What should a company do when it can't make money the way it used to? Travel agencies face this predicament, but they're not alone.

Patty DeDominic, CEO of $15-million PDQ Personnel Services, in Los Angeles, knows how tough it can be to run a profitable service. She recalls when the employee-placement industry began to change and she was forced to slash some fees by half. "It became an all-out war."

PDQ's original pricing model had been simple: charge a recruitment fee for permanent employees, and charge by the hour for temporary placements. Today, however, PDQ negotiates each contract individually. Its clients are hiring less frequently and are more likely to use contingency workers for projects, whether they last a few weeks or several years.

"I don't like the word temps, because it doesn't describe the way people work today," says DeDominic. Here's her advice about pricing:

· Educate your staff. Tempting as it is, as your company grows "you can't have the founders filling every order," DeDominic notes. Each week, she scans sales to evaluate billable hours, new accounts, and the cost of sales. But the scrutiny doesn't end there. In monthly meetings open to all 40 staffers, PDQ's chief operating officer reviews the financial results. "We want employees to know what factors drive a business," says DeDominic. Popular topics: corporate overhead, the economy, competition, and supply and demand. About 10 to 15 people attend each session.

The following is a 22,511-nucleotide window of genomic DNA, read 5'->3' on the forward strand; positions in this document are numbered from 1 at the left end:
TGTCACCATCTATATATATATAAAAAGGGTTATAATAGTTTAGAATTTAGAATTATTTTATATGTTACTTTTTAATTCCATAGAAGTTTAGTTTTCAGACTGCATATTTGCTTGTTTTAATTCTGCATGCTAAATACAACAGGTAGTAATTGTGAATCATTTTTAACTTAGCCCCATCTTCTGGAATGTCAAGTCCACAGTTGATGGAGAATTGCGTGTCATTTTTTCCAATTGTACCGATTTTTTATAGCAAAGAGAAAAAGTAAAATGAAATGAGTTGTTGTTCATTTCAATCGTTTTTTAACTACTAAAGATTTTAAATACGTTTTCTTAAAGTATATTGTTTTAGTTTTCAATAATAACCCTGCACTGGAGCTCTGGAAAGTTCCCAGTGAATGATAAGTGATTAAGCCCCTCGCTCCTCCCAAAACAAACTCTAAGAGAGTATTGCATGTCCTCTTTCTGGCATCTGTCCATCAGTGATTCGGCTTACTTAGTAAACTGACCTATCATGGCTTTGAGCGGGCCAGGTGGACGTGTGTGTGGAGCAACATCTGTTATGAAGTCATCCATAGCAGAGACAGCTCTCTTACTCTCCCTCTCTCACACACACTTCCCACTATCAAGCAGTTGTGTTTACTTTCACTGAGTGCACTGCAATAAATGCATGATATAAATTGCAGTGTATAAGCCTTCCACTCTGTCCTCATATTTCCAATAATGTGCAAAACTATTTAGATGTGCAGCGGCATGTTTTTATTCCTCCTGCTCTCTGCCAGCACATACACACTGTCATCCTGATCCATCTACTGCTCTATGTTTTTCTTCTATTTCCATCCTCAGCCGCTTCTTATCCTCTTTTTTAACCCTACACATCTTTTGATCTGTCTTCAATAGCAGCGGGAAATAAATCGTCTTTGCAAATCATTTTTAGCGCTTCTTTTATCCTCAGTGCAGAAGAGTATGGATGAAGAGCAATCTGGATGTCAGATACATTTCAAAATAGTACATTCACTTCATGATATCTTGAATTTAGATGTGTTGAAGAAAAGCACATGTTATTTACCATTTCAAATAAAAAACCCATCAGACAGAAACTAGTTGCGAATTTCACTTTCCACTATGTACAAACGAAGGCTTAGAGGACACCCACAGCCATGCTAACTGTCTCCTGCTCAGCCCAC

· Set parameters. "I've made some bad pricing and credit decisions," admits DeDominic, who believes in learning from mistakes. So she provides guidelines, not inflexible rules. The 13 employees who price contracts know that costs are about 30% above direct labor, and so they add a markup of 30% (for breakeven) to 80% -- depending on who the client is, the length of the assignment, and the risk factors.

· Get a second opinion. When DeDominic recently hired accounting firm Deloitte & Touche to do a top-down review of PDQ's strategy, she found that too often her company was "pricing long-term projects at the same level as short-term." She realized PDQ could discount the rate on its longer-term, more lucrative services and increase the value to customers.

While margins remain a far cry from what they were in the company's heyday, they're on the mend. DeDominic has doubled PDQ's profit-sharing contribution for two years running. Last year's distribution was 10% of profits, or $100,000.

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